Merry Diwali, quoth the taxman

The Indian government faces a chronic problem with tax compliance. Nobody pays income tax. Tax rates are relatively high, and the tax system is byzantine. The entire economy is structured in such a way as to help people keep their income off the books. As a result, the government has trouble collecting revenue:

It is estimated that only about 3% of India’s one billion-strong population pay income tax.

“There are only 75,000 to 85,000 people with an income of one million rupees ($22,140) who pay taxes,” Finance Minister P Chidambaram told journalists. [Link]

The text message reads: “Pay your taxes, file your returns and hold your head high. Happy Diwali!” To root out tax evaders, the revenue service is watching people’s behavior during the one time of year when they can’t help but spend money — Diwali. As much as most Diwali-celebrating Indians hate paying taxes, the social consequences of being seen as cheap during a period of conspicuous consumption and status competition are far worse.

Diwali is a time when most Indians loosen their purse strings, buying gifts and making major purchases such as buying a car, and the finance minister said big spenders would be watched.

People with credit card transactions of more than 200,000 rupees a year ($4,435) will be checked by the tax department to see if they have filed their taxes or not.

Similar checks will be run on people who make cash withdrawals of one million rupees ($22,179) or more, or who have bought mutual funds worth more than 200,000 rupees. [Link]


p>My favorite aspect of this campaign goes after shoppers where it hurts – their mobile phone usage. What kind of Indian shopper can resist gabbing away on their mobile to their friends? The longer they shop, the larger the phone bill will be, thus altering the authorities to the presence of a wealthy person who, in all likelihood, has not paid their tax bill.

Mobile phone users who run up a bill in excess of 1,000 rupees ($22) a month can expect to receive a text message from the finance ministry to pay up.

“Pay your taxes, file your returns and hold your head high. Happy Diwali,” reads the message. [Link]

All of this effort to collect an income tax makes me wonder if it wouldn’t be more efficient to simply impose a sales tax. Sure, sales taxes are regressive, but they would substantially raise compliance amongst the rich. The same free spending behavior that the government is currently using as a proxy for unpaid taxes could simply be taxed directly.

If the revenue service wanted to be really creative about it, they could create a diwali special sales tax lottery, that would combine the fun of shopping, gambling and avoiding paying your taxes. They could give shoppers the option of paying the regular sales tax or gambling against having to pay a higher rate. Even if the odds clearly favored the house, I’ll bet that many shoppers would choose the latter option for the sheer thrill. Entertaxment is clearly the wave of the future!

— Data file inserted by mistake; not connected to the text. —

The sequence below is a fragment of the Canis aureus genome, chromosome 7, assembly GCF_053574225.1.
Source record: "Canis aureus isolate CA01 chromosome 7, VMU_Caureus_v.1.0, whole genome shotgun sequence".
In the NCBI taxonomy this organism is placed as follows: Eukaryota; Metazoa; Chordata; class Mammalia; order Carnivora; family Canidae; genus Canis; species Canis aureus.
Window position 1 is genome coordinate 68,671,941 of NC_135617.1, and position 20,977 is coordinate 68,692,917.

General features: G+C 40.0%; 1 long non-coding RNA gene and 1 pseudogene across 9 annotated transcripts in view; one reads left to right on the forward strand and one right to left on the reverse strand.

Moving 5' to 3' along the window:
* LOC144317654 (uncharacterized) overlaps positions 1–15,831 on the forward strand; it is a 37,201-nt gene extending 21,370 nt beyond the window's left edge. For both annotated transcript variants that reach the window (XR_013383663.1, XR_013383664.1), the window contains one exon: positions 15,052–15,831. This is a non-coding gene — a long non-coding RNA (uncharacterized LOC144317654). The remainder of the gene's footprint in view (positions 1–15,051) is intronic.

6 thoughts on “Merry Diwali, quoth the taxman

  1. Mobile phone users who run up a bill in excess of 1,000 rupees ($22) a month can expect to receive a text message from the finance ministry to pay up.

    Since the problem is so wide, how much is a txt message going to really do? Mostly likely people are going to just press delete. Unless of course they start really cracking down on people. But does the Indian gov really have resources to that?

  2. but how many merchants actually charge/collect the taxes? **not being sarcastic or facetious– legitimate question, because I’m curious what others have seen or experienced.

  3. If this could be implemented as proposed, India’s financial woes will be history very soon !!

    Hope they have the political weight to pull this through.

  4. Fight bureaucracy with bureaucracy :-

    1)Procure a farming license. (Difficult, except through nepotism.) 2)Buy some designated farm land, should be cheap due to government induced price controls. * 3)$$$ Profit. $$ Farm income in India is not taxed, so fake farms are good for both tax evasion and money laundering. **

    • For Step 2 some of the more smart-alecy mutineers may think of buying farmland near commercial areas, with the hope that it may someday be redesignated as commercial land and thus result in an increase in price. But since many people already do this, the farmland market near commerical areas is surprisingly efficient.

    ** Illegal. Indian prisions don’t have the best human rights record. This post is satire, do not try it at home.

  5. Indian Tax Rates are actually pretty low now. Top rate is 30%. We have enough indirect taxes, sales tax, luxury tax, octroi etc. so please no need for anymore.

    AS to merchants charing the tax, depens from place to place. Id say probably pay it 60-70% of the time.